Brexit solution that avoids hard Border is possible, says James Wharton

Keeping North within customs union irreconcilable with UK position, says ex-minister

A truck passes a Brexit billboard in Jonesborough, Co Armagh, on the northern side of the Border between Northern Ireland and the Republic. Photograph: PA Wire

A truck passes a Brexit billboard in Jonesborough, Co Armagh, on the northern side of the Border between Northern Ireland and the Republic. Photograph: PA Wire


Keeping the North within the European customs union after Brexit is irreconcilable with the UK government’s position, former MP and Tory party minister James Wharton has said.

The man credited with starting the process that led to the UK’s referendum on EU membership said, however, this did not mean there had to be a hard border in Ireland.

“There is an assumption that things are black and white. My experience of nearly all politics is that it involves compromise,” he told The Irish Times.

“So if you said, literally, there are only two options: you’re either in the customs union or completely out, or you’re either in the single market or completely out, then you’d only have one of two choices.

“The reality is that people find compromise and areas of agreement and both sides want to agree on this,” he said.

Mr Wharton, formerly the UK’s international development minister, lost his seat in the recent snap election but now works as a consultant for Irish public relations firm Hume Brophy.


He said it was as reasonable to suggest that, to protect cross-Border trade, the Republic should also leave the customs union as it was to insist that the UK should stay inside it.

“If you want to take the position that the UK should stay in the single market and the customs union as it is – if it’s so important, the UK should say then the Republic of Ireland should come out.”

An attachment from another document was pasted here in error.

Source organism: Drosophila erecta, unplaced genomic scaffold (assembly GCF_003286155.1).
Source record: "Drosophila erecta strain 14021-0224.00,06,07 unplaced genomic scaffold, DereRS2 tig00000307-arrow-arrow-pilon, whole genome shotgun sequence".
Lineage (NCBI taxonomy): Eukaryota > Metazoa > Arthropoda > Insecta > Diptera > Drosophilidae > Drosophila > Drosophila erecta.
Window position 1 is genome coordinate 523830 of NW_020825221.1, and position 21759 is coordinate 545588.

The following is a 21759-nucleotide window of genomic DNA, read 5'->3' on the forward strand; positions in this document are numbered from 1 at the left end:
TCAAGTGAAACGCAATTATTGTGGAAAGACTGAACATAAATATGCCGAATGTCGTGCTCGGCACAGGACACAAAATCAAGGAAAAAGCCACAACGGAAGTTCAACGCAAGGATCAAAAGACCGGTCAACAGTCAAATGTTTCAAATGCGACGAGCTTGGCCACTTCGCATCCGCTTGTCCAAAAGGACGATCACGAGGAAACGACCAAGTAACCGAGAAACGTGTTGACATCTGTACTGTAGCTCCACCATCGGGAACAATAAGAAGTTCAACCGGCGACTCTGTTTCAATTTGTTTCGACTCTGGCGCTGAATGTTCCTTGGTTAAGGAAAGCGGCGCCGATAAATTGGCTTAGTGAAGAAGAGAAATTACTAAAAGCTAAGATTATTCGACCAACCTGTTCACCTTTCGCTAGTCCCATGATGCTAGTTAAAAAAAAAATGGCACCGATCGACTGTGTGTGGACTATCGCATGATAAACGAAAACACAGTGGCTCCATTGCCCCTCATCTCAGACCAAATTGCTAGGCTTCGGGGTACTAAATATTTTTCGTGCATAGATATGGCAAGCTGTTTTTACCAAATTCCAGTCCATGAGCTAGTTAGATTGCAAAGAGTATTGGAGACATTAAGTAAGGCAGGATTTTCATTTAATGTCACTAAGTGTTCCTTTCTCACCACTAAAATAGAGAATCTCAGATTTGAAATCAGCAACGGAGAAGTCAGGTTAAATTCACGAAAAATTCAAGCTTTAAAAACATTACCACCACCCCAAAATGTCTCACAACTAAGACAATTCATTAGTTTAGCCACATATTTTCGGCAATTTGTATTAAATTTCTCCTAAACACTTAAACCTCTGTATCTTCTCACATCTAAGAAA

The avoidance of “regulatory divergence” on the island of Ireland – interpreted by many as keeping Northern Ireland within the customs union – underpinned December’s agreement between the EU and UK.

However, the “bulletproof” backstop plan, heralded by the Irish Government as a major breakthrough in the Brexit negotiations, may now be omitted from the final withdrawal agreement, according to recent UK media reports.

First mover

Mr Wharton, who moved the first Bill in the House of Commons calling for a vote on EU membership back in 2013, said he believed what people perceive as a hard Border could be avoided. “It may require the use of technology, it may also require some flexibility in terms of the EU’s relationship with the UK and single market access and customs union exemption.”

“I’m sure it’s possible but that doesn’t mean it’s guaranteed, but what is almost certain though is that the UK is leaving the single market and the customs union,” he said. “We now need to work together to resolve the issues that this throws up.”

Mr Wharton said while the Brexit referendum did specify the UK’s future relationship with the EU “there were some policy areas that were very clear, including the control of immigration and the capacity to sign trade agreements across the world”.

He said there was a broad consensus of opinion in the UK, which crossed both sides of the debate, that Brexit required not just the leaving of the EU but also leaving of the single market and the customs union.

Mr Wharton played down the prospect of a no-deal Brexit, suggesting the March 2019 deadline for securing an exit deal would be pushed back as part of the transition arrangement.

“At the moment the time pressure probably suits all sides as it makes people buckle down and take difficult decisions,” he said. “Next March, the UK will legally leave the EU but I suspect we won’t see the impact of that for another two years.”